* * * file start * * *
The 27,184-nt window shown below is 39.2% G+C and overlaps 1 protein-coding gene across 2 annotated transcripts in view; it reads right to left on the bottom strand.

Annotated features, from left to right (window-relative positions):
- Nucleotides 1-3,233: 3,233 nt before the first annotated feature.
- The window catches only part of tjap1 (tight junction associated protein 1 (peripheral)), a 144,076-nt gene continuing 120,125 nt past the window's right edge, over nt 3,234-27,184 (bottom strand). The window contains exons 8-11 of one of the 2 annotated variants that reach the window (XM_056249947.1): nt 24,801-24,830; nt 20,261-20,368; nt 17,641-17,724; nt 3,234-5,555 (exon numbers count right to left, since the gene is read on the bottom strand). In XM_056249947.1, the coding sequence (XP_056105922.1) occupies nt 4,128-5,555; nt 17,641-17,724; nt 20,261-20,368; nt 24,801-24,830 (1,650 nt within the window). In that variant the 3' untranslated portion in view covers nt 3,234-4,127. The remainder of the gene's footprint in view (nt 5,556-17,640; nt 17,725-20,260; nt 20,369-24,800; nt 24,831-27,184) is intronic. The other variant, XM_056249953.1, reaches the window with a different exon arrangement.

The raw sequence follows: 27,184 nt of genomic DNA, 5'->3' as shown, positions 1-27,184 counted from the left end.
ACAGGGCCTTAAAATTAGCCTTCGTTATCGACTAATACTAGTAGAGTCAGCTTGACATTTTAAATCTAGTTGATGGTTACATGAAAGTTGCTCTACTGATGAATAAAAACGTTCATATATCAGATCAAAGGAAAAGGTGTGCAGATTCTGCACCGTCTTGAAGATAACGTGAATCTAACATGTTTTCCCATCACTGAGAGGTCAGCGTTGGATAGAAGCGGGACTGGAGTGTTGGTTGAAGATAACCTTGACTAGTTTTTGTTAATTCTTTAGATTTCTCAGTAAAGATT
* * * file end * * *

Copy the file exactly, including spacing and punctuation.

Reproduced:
The 27,184-nt window shown below is 39.2% G+C and overlaps 1 protein-coding gene across 2 annotated transcripts in view; it reads right to left on the bottom strand.

Annotated features, from left to right (window-relative positions):
- Nucleotides 1-3,233: 3,233 nt before the first annotated feature.
- The window catches only part of tjap1 (tight junction associated protein 1 (peripheral)), a 144,076-nt gene continuing 120,125 nt past the window's right edge, over nt 3,234-27,184 (bottom strand). The window contains exons 8-11 of one of the 2 annotated variants that reach the window (XM_056249947.1): nt 24,801-24,830; nt 20,261-20,368; nt 17,641-17,724; nt 3,234-5,555 (exon numbers count right to left, since the gene is read on the bottom strand). In XM_056249947.1, the coding sequence (XP_056105922.1) occupies nt 4,128-5,555; nt 17,641-17,724; nt 20,261-20,368; nt 24,801-24,830 (1,650 nt within the window). In that variant the 3' untranslated portion in view covers nt 3,234-4,127. The remainder of the gene's footprint in view (nt 5,556-17,640; nt 17,725-20,260; nt 20,369-24,800; nt 24,831-27,184) is intronic. The other variant, XM_056249953.1, reaches the window with a different exon arrangement.

The raw sequence follows: 27,184 nt of genomic DNA, 5'->3' as shown, positions 1-27,184 counted from the left end.
ACAGGGCCTTAAAATTAGCCTTCGTTATCGACTAATACTAGTAGAGTCAGCTTGACATTTTAAATCTAGTTGATGGTTACATGAAAGTTGCTCTACTGATGAATAAAAACGTTCATATATCAGATCAAAGGAAAAGGTGTGCAGATTCTGCACCGTCTTGAAGATAACGTGAATCTAACATGTTTTCCCATCACTGAGAGGTCAGCGTTGGATAGAAGCGGGACTGGAGTGTTGGTTGAAGATAACCTTGACTAGTTTTTGTTAATTCTTTAGATTTCTCAGTAAAGATT